You might think that the biological warning machinery stops there but there’s more. Although not common sense, although not intuitive, the pain and aversiveness of loneliness, of feeling isolated from those around you, is also a part of biological early warning machinery to alert you to threats and damage to your social body, which you also need to survive and prosper.
Just about all of us have felt physical pain and nearly all of us have felt the heartbreak of home sickness, the agony of bereavement, the torment of unrequited love and the pain of being shunt. All of these are variations on the experience of loneliness.
When I started to study the effects of loneliness and brain and biology a couple of decades ago, loneliness had been characterized as a non-chronic disease without redeeming features. It was even equated with shyness and depression with being a loner, a person with marginal social skills. Scientific measurements and sophisticated calculations, to our surprise, revealed that these were myths.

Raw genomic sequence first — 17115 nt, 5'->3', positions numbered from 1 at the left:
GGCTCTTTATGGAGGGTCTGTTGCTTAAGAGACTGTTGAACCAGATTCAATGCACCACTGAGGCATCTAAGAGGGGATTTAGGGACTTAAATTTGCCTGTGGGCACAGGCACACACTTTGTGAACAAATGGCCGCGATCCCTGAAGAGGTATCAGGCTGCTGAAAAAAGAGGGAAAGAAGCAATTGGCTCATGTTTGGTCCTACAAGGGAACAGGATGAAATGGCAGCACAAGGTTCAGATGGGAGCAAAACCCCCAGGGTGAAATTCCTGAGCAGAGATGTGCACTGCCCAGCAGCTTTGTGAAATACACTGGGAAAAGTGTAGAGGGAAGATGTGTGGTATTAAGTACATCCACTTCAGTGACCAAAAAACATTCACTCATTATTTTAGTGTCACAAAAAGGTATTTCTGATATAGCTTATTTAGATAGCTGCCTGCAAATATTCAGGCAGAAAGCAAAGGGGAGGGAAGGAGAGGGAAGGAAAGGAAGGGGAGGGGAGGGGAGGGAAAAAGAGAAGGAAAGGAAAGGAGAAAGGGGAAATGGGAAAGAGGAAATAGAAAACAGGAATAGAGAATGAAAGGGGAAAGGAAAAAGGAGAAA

Science and common sense had again produced two very different depictions of a phenomenon. And yet if you look at the way we are increasingly living our lives, it shows the extent to which we still buy in to those myths of loneliness and values of autonomy and independence. For instance, if you look at the percentage of one-person households in 1940 across the US it was largely less than 15% of the households by state.
Fast-forward to 1970, and it’s grown to be between 15% and 20%.
Fast forward to 2000 and it now exceeds 25% in most states in America. And that light blue state, Utah in the 2010 census has gone darker blue.
The prevalence of loneliness is also on the rise. In the 1980s, scholars estimated that about 20% of Americans felt lonelier than at any given point in time. Two recent nationally representative surveys indicate that this number has doubled, but you don’t hear people talking about feeling lonely, and that’s because loneliness is stigmatized. The psychological equivalent to being a loser in life or a weak person. And this is truly unfortunate because it means we are more likely to deny feeling lonely, which makes no more sense than denying we feel hunger, thirst or pain.